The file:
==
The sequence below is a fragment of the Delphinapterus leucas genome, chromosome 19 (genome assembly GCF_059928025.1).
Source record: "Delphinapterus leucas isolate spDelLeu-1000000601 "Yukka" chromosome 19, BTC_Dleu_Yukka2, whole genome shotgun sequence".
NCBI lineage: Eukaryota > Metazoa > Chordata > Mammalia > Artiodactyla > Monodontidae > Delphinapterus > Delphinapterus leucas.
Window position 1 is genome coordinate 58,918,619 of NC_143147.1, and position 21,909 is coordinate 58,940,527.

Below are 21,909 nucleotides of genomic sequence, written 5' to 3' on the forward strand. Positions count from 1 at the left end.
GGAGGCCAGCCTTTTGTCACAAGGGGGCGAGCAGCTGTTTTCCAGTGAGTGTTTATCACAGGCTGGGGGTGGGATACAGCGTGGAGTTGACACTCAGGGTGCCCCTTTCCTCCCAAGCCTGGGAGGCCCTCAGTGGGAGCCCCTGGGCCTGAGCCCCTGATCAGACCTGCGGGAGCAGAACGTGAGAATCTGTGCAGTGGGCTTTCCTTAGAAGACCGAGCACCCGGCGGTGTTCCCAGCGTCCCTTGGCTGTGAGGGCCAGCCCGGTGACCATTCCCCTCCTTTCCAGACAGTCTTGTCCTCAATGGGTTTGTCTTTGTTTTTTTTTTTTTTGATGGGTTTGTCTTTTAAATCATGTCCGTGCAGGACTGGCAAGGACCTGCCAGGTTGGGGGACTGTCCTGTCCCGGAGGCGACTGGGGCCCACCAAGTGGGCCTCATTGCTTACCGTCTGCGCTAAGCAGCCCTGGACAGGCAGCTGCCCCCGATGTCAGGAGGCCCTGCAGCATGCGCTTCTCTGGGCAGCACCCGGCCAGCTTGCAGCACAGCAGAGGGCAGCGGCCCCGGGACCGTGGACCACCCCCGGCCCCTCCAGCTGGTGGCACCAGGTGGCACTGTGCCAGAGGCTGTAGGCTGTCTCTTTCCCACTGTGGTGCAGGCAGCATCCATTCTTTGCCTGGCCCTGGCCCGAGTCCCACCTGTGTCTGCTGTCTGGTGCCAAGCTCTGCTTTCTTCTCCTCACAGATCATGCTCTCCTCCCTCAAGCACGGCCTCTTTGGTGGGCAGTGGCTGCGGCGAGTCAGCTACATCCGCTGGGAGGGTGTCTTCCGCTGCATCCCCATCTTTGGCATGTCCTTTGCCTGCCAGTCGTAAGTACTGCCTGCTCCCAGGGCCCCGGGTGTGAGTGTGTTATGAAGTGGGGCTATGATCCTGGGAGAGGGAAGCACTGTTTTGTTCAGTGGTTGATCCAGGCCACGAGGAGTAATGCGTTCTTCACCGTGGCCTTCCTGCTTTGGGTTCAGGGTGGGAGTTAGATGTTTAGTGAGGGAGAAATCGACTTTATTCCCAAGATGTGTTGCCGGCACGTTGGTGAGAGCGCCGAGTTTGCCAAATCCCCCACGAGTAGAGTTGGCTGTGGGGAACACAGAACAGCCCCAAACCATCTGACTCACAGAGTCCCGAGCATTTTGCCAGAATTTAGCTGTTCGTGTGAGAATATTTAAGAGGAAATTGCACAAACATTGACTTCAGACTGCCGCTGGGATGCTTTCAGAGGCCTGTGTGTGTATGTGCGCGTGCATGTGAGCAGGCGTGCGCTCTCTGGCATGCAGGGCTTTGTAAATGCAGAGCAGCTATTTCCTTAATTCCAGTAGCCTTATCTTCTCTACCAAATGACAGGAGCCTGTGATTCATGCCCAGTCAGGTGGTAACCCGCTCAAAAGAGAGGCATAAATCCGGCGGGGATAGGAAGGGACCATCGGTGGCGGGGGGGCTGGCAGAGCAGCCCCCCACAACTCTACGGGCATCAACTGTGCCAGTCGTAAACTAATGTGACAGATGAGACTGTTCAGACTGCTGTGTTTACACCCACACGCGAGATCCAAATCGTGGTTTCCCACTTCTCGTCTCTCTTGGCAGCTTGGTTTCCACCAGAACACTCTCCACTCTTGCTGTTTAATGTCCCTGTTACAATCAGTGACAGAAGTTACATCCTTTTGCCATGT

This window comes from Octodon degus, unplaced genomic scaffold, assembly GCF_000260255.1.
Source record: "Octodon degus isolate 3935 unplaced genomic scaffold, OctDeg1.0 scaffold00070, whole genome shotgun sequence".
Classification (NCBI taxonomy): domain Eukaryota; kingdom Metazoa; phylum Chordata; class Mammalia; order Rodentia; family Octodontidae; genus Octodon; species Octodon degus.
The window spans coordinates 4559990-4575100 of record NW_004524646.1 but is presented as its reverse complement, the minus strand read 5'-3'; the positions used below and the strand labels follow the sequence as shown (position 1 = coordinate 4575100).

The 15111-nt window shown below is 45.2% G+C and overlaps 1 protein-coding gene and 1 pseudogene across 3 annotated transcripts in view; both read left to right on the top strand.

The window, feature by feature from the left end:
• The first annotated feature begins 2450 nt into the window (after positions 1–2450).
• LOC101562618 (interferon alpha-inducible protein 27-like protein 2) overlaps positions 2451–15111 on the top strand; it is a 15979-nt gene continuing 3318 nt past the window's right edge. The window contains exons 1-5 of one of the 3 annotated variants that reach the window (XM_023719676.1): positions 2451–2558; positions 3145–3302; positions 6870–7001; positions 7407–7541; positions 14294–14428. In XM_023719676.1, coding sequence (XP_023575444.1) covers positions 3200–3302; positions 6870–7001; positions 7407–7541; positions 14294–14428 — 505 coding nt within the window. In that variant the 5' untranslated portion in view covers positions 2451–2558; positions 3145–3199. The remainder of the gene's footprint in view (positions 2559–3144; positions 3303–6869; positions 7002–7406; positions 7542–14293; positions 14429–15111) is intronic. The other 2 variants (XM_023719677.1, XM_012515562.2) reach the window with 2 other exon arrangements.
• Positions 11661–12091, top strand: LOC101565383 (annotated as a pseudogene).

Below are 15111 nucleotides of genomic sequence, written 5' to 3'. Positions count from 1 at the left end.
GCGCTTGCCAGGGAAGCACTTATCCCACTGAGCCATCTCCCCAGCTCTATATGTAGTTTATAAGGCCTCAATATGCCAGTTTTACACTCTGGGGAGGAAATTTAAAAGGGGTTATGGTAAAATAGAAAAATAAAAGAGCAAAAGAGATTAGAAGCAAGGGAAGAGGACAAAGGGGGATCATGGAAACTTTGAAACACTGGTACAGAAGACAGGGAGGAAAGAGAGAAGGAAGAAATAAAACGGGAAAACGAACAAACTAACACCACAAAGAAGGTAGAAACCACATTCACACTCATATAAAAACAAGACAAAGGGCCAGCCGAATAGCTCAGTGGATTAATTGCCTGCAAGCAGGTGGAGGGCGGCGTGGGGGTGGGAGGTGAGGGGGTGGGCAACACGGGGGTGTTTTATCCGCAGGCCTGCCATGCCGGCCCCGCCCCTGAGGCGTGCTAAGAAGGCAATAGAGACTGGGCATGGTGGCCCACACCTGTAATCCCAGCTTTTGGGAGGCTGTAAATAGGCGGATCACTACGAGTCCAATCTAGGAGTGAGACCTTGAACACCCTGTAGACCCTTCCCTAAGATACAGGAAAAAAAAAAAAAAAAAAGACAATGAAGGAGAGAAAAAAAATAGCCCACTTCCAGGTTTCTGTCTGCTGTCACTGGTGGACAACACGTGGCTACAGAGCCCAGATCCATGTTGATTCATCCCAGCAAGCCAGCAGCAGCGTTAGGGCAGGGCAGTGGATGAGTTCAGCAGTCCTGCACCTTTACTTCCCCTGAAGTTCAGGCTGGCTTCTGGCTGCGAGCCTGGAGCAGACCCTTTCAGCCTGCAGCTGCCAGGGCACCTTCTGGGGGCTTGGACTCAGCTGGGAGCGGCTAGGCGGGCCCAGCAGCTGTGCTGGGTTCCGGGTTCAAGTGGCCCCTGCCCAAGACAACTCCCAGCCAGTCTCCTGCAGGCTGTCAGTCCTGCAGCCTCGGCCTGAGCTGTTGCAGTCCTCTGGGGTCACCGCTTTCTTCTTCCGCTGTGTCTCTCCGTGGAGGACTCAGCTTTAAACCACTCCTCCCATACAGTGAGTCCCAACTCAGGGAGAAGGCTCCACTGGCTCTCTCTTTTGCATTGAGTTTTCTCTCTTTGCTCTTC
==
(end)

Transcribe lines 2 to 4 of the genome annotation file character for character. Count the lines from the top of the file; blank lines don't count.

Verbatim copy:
Source record: "Delphinapterus leucas isolate spDelLeu-1000000601 "Yukka" chromosome 19, BTC_Dleu_Yukka2, whole genome shotgun sequence".
NCBI lineage: Eukaryota > Metazoa > Chordata > Mammalia > Artiodactyla > Monodontidae > Delphinapterus > Delphinapterus leucas.
Window position 1 is genome coordinate 58,918,619 of NC_143147.1, and position 21,909 is coordinate 58,940,527.